GEORGIA: Orthodox-State Concordat Signed.

by Felix Corley, Keston News Service, 15 October 2002

After several years of consideration behind closed doors, the "constitutional agreement" or concordat between the Georgian state and the Orthodox Church was ceremoniously signed in the Svetitskhoveli cathedral in Mtskheta near Tbilisi yesterday (14 October) by President Eduard Shevardnadze and Patriarch-Catholicos Ilya II. It has received mixed reviews from religious communities and human rights activists (see separate KNS article). Although the text still needs to be approved by both the Patriarchate's Holy Synod and by parliament, and laws need to be adopted or amended to put its provisions into practice, Levan Ramishvili of the Tbilisi-based Liberty Institute believes this will be a formality. "Parliament will be almost unanimous - there'll be only a handful of individuals against it," he told Keston News Service on 14 October.

The discussion over the past few years - led by the inter-factional parliamentary commission chaired by the deputy speaker, Gigi Tsereteli - has been shrouded in some secrecy. "The original text was published some two years ago," Bishop Malkhaz Songulashvili, head of the Baptist Union, told Keston from Tbilisi on 15 October. "However, after that there was no public discussion and even the final text was not published." Although some human rights groups and religious leaders have received the latest text - as have the Tbilisi offices of the Organisation for Security and Cooperation in Europe and the Council of Europe - the text was not distributed officially. "We only got hold of it on 12 October - just two days before it was signed," Songulashvili added. "I get the feeling it was prepared in a great hurry."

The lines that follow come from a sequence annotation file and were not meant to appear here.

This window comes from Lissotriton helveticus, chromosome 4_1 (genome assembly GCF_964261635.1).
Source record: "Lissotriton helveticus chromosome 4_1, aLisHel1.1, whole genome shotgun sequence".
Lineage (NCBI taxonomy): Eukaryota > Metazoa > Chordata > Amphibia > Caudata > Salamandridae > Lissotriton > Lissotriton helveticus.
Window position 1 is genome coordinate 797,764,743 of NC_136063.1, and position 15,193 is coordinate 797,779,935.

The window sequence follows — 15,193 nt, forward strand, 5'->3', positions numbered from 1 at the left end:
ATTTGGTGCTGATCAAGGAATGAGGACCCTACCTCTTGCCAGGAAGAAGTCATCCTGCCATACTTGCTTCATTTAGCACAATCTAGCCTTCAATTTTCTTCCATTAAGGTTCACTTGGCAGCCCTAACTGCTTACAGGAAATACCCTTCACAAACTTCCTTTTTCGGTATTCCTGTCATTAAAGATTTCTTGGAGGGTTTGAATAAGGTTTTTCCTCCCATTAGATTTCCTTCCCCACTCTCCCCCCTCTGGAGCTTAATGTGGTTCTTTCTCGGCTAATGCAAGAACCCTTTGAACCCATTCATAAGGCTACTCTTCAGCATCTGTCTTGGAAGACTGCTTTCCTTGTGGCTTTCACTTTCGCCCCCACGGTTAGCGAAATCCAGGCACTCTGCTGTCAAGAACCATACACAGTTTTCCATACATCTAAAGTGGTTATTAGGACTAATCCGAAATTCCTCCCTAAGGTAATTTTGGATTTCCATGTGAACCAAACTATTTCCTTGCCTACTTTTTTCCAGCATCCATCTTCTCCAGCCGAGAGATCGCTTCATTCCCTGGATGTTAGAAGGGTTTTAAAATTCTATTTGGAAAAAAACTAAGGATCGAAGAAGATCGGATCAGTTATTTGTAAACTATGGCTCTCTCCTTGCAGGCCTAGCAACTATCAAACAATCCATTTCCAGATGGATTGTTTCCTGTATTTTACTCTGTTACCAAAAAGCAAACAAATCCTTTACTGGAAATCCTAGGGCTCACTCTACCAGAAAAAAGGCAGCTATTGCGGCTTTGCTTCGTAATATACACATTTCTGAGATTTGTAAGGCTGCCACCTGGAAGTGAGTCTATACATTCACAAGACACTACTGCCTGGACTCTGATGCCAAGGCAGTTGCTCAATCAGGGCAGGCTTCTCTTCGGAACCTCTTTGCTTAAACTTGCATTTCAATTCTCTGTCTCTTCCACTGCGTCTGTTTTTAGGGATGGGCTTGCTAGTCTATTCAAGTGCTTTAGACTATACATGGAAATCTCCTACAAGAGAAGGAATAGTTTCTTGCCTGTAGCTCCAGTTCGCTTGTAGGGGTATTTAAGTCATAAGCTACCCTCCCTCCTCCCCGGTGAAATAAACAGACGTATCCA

Songulashvili believed that the state was under pressure to adopt the document. "The state had to do something to satisfy the Orthodox Church which was demanding clarification of its historical role as affirmed in the constitution." He believed the document was of "serious political significance" for the Orthodox Church.

Lutheran, Jehovah's Witness and Pentecostal leaders told Keston they had not had access to the text and did not know what was in it.

Among provisions of the concordat are guarantees that the Orthodox Church will be able to recover all the property - both buildings and religious objects - it once owned but which were confiscated during the Soviet period; that the Orthodox Church will be tax-exempt; that the syllabus and staff for religious education in state schools will be controlled by the Orthodox Church; and that Orthodox clergy will be exempted from military service. (END)